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A room filled mostly with a few hundred arts-organization representatives and supporters listened closely Monday evening as Boston arts czar Julie Burros moved the public dialogue only incrementally toward the specific initiatives expected to be announced on June 17, when a 10-year master plan covering the full spectrum of arts and culture in Boston is unveiled.
The gathering, held in a brightly lit auditorium at Bunker Hill Community College in Charlestown, was the third in a series of four public “town hall” forums held as part of the master-plan effort, dubbed Boston Creates, which was launched in June 2015.
“This is a very unique moment for Boston,” Burros said, as Boston Creates studies “how Boston can become a municipal arts leader” on a national scale.
An earlier forum in November communicated the sense of myriad options being winnowed down, with members of the public identifying the availability and use of arts facilities as the top priority to be addressed in the report — something anticipated a few days prior when Burros told The ARTery she’d soon launch a separate, facilities-related survey. (That survey, launched earlier in March, is open for responses until April 1.)
But Burros’s presentation Monday was more general in scope, laying out five very broad overall priorities for Boston Creates, as if sketching out the expansive boundaries within which the action plan will eventually operate. Among these priorities was to integrate the arts more fully into civic life, aided by cross-departmental municipal efforts; creating a “fertile ground for a vibrant arts and culture ecosystem” that supports small and mid-sized organizations; encouraging artists to stay in Boston; and seeking out new “partnerships” between arts organizations, the city of Boston, corporate entities and philanthropists.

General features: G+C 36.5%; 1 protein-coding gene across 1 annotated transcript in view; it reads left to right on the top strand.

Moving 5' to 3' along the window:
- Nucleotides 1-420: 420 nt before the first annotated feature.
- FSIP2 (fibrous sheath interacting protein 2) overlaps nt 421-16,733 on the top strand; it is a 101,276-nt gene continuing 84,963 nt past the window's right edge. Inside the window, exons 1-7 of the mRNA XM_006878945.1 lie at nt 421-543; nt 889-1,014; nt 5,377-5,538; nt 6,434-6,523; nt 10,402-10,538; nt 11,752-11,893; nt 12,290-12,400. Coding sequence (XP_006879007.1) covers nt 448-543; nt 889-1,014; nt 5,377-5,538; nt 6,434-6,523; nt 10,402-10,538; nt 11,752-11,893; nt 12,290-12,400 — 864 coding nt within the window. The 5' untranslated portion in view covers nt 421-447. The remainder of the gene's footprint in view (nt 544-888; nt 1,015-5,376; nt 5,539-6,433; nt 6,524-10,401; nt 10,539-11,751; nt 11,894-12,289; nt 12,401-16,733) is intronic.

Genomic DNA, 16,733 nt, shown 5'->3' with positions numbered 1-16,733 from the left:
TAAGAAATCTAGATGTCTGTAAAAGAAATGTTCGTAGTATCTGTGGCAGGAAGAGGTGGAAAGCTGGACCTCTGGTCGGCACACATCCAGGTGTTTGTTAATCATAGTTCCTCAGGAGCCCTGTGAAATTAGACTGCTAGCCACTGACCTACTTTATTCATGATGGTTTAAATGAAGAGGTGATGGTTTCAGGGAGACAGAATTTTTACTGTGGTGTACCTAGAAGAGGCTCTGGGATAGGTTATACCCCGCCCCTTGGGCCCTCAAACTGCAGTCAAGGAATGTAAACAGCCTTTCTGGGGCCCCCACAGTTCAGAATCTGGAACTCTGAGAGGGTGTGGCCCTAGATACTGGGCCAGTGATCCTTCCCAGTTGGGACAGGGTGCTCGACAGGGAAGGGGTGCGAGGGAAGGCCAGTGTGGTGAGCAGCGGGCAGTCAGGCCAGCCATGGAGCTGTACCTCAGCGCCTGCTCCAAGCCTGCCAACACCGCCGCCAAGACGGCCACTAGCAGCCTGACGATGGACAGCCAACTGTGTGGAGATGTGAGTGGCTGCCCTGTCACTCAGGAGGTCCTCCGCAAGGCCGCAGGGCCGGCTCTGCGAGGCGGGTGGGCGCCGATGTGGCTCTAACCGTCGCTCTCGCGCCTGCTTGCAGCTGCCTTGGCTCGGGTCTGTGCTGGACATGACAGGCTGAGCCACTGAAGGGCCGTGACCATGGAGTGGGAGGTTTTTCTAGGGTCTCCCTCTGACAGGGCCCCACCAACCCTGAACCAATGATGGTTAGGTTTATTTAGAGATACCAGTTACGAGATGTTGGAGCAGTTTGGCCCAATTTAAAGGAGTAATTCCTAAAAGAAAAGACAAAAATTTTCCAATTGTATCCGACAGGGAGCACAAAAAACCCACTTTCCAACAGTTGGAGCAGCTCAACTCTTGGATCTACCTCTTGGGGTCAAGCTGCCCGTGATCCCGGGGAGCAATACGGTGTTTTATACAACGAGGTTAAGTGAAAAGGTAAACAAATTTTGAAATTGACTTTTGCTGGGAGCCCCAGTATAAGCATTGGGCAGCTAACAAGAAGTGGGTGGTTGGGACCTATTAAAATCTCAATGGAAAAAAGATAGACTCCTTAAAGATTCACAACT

A large chunk of time was given over to audience questions and comments, which ranged from concerns about affordable housing to a reminder to support literary arts to a perceived lack of ethnic diversity in Boston media.
The tenor of most comments was supportive of Burros's presentation, though some attendees, apparently desiring some more-concrete proposals, were disappointed at the lack of specifics.
Jessica Burko, mother of a son attending kindergarten at the John D. Philbrick Elementary School in Roslindale, said the school’s art teacher would be cut back next year from two days a week to only one, unless a parent organization raises more funds. What, she asked, would Boston Creates do to help schools like her son’s?
“We’re not going to fix it in one year. We’re going to need time,” Burros responded, referring generally to challenges facing Boston schools. She stressed that Boston Creates would function like a “diagnostic test” to identify the needs of the city’s art and culture sphere, with sustained efforts then needed to implement the strategies after that.
“They put up all those goals,” Burko said in an interview after the forum, “and we’ve had several of these town hall meetings and she really has not said anything about how all this effort will help children in the schools who are going to grow up and be the artists in Boston, hopefully.”
In September 2014, Boston Mayor Marty Walsh announced he would hire Burros as the city’s first Cabinet-level chief of arts and culture in decades. She had served a similar role in Chicago since 2000. Walsh and Burros announced the outline of the Boston Creates effort last April.
According to figures provided in Monday’s presentation, the extensive research and outreach process has included 118 community meetings led by a 60-person leadership council and 15 steering committees. Thirty-five focus groups have been held, and survey responses were received from 3,224 participants writing in four different languages.
Jeremy D. Goodwin contributes regularly to The Boston Globe, The ARTery (where he is also an editor), American Theatre and many other publications. See more of his work here. Follow him on Twitter here.